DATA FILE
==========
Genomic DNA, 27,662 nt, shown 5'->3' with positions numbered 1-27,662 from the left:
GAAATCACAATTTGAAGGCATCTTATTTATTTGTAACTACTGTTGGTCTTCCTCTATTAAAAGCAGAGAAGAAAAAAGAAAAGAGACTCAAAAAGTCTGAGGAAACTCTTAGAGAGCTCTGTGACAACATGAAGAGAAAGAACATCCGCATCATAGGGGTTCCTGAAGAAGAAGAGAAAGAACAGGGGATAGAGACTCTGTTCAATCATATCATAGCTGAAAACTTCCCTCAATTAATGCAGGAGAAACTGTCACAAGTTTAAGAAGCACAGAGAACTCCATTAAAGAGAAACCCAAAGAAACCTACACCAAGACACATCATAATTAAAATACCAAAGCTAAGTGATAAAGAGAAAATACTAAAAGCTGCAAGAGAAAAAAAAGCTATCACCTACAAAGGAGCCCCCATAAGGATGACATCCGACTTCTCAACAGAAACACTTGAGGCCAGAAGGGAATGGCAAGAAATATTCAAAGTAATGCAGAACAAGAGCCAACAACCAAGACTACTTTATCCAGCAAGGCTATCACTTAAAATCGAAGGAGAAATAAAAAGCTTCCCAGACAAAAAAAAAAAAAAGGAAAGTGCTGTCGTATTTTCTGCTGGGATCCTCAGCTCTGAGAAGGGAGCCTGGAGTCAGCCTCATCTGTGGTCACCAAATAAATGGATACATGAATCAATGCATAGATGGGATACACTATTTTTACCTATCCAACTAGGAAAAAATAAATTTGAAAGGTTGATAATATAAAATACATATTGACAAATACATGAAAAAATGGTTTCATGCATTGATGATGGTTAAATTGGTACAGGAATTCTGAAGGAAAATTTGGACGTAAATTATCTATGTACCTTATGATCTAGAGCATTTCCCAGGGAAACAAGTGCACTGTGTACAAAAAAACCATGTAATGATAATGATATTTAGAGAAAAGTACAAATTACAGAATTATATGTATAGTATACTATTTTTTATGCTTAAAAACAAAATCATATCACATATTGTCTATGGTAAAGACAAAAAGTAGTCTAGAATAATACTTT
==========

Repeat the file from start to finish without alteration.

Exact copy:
Genomic DNA, 27,662 nt, shown 5'->3' with positions numbered 1-27,662 from the left:
GAAATCACAATTTGAAGGCATCTTATTTATTTGTAACTACTGTTGGTCTTCCTCTATTAAAAGCAGAGAAGAAAAAAGAAAAGAGACTCAAAAAGTCTGAGGAAACTCTTAGAGAGCTCTGTGACAACATGAAGAGAAAGAACATCCGCATCATAGGGGTTCCTGAAGAAGAAGAGAAAGAACAGGGGATAGAGACTCTGTTCAATCATATCATAGCTGAAAACTTCCCTCAATTAATGCAGGAGAAACTGTCACAAGTTTAAGAAGCACAGAGAACTCCATTAAAGAGAAACCCAAAGAAACCTACACCAAGACACATCATAATTAAAATACCAAAGCTAAGTGATAAAGAGAAAATACTAAAAGCTGCAAGAGAAAAAAAAGCTATCACCTACAAAGGAGCCCCCATAAGGATGACATCCGACTTCTCAACAGAAACACTTGAGGCCAGAAGGGAATGGCAAGAAATATTCAAAGTAATGCAGAACAAGAGCCAACAACCAAGACTACTTTATCCAGCAAGGCTATCACTTAAAATCGAAGGAGAAATAAAAAGCTTCCCAGACAAAAAAAAAAAAAAGGAAAGTGCTGTCGTATTTTCTGCTGGGATCCTCAGCTCTGAGAAGGGAGCCTGGAGTCAGCCTCATCTGTGGTCACCAAATAAATGGATACATGAATCAATGCATAGATGGGATACACTATTTTTACCTATCCAACTAGGAAAAAATAAATTTGAAAGGTTGATAATATAAAATACATATTGACAAATACATGAAAAAATGGTTTCATGCATTGATGATGGTTAAATTGGTACAGGAATTCTGAAGGAAAATTTGGACGTAAATTATCTATGTACCTTATGATCTAGAGCATTTCCCAGGGAAACAAGTGCACTGTGTACAAAAAAACCATGTAATGATAATGATATTTAGAGAAAAGTACAAATTACAGAATTATATGTATAGTATACTATTTTTTATGCTTAAAAACAAAATCATATCACATATTGTCTATGGTAAAGACAAAAAGTAGTCTAGAATAATACTTT